Credit scoring may be waived by some insurers in Nevada

Insurance policyholders in Nevada who have experienced an "extraordinary life event" are now allowed to ask insurers not to use their credit information when assessing what their premiums will be.

The passage of Assembly Bill 74 gives consumers the ability to submit the request to insurers because the significant life event may have adversely impacted their credit information. The new law defines these type of consequential happenings as serious illnesses; the death of a spouse, child or parent; divorce or involuntary interruption of support payments.

If consumers submits their petition, insurers can request that they provide documentation that proves the extraordinary event happened and how it affected their credit information.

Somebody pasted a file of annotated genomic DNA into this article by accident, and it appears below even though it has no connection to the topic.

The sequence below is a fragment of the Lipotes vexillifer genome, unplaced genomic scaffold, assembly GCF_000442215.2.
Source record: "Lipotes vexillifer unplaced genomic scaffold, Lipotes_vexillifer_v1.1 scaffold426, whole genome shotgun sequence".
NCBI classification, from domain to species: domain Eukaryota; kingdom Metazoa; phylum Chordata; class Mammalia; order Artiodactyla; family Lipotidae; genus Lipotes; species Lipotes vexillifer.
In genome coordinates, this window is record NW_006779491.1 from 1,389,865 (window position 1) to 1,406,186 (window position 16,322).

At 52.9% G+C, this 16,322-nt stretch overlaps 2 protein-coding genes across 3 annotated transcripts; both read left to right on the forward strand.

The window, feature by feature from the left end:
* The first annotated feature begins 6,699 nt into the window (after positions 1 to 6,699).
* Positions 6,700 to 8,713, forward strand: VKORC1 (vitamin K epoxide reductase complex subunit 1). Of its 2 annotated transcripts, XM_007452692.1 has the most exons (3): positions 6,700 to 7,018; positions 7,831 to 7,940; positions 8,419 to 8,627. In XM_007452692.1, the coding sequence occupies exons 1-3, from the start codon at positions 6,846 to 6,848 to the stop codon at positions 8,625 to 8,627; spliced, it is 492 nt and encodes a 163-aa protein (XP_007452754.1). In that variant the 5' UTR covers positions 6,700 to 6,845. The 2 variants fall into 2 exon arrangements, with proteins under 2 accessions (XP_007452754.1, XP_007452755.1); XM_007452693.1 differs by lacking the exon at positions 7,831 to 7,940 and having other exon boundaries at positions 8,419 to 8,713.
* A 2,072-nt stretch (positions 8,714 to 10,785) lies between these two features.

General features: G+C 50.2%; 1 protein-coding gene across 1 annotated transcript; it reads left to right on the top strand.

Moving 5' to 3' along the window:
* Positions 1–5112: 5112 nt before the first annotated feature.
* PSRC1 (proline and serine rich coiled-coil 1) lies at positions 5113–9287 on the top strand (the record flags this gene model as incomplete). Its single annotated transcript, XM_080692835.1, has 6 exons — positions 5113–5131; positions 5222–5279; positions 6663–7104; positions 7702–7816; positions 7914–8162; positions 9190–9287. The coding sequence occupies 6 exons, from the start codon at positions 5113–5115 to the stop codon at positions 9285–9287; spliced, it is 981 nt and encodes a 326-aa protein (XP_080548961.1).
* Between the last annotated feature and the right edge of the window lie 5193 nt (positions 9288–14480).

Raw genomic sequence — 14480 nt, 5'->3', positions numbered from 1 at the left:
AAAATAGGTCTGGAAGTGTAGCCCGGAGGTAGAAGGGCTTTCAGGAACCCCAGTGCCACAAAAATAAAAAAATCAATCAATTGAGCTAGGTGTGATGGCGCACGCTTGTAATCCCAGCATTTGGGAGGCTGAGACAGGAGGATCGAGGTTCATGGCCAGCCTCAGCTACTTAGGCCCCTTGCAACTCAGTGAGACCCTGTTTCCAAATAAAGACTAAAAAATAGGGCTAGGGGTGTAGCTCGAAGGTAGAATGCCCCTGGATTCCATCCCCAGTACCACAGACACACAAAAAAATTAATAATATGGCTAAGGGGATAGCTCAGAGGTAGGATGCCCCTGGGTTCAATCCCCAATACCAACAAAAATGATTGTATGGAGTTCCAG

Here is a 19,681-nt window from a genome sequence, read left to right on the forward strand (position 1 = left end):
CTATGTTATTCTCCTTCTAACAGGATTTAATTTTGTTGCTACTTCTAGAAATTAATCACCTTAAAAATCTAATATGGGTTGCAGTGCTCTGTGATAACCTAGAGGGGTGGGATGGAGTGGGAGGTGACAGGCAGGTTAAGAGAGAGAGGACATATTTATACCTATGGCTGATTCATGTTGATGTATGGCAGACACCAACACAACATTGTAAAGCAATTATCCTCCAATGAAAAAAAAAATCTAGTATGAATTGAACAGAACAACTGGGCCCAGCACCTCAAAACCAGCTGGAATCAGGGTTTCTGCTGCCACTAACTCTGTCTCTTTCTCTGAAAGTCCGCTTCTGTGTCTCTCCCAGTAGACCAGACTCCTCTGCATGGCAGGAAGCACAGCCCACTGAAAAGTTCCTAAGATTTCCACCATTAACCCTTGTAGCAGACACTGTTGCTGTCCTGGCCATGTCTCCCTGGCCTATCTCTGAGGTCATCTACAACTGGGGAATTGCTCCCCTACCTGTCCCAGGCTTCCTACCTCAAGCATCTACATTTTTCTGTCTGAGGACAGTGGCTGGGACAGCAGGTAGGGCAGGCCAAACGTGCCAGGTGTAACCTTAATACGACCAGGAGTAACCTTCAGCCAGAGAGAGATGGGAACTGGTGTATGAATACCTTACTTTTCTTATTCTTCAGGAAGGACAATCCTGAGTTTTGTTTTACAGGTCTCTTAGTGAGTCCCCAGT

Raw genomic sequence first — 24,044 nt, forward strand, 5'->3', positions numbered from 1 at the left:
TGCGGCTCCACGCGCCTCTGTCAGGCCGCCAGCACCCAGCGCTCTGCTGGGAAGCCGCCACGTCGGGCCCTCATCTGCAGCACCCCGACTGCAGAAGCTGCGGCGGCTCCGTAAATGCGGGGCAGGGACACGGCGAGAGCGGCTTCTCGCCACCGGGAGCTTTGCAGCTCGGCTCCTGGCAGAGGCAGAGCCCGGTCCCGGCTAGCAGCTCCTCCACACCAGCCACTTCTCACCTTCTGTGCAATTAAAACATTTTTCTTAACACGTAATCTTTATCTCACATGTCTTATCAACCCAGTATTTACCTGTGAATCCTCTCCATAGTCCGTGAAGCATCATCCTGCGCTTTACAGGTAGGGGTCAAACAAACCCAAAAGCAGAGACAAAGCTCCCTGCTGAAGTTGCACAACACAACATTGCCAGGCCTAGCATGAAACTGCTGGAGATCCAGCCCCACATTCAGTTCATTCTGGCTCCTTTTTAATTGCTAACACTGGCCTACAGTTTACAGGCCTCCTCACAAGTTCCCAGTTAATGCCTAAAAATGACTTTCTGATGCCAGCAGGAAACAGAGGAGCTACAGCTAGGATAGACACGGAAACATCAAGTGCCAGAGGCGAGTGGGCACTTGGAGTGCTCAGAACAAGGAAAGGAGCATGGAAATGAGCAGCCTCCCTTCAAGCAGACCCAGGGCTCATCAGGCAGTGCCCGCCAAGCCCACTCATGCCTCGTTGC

"This is an important chance for some Nevadans who have suffered an unfortunate event to find relief during these trying economic times," said Scott Kipper of the Nevada Division of Insurance.

For others, credit history can still play a role in insurance costs. In addition, some consumers' credit scores may be depressed due to improper notations on their credit reports. If consumers don't have the issue addressed, the error may drive up their insurance rates.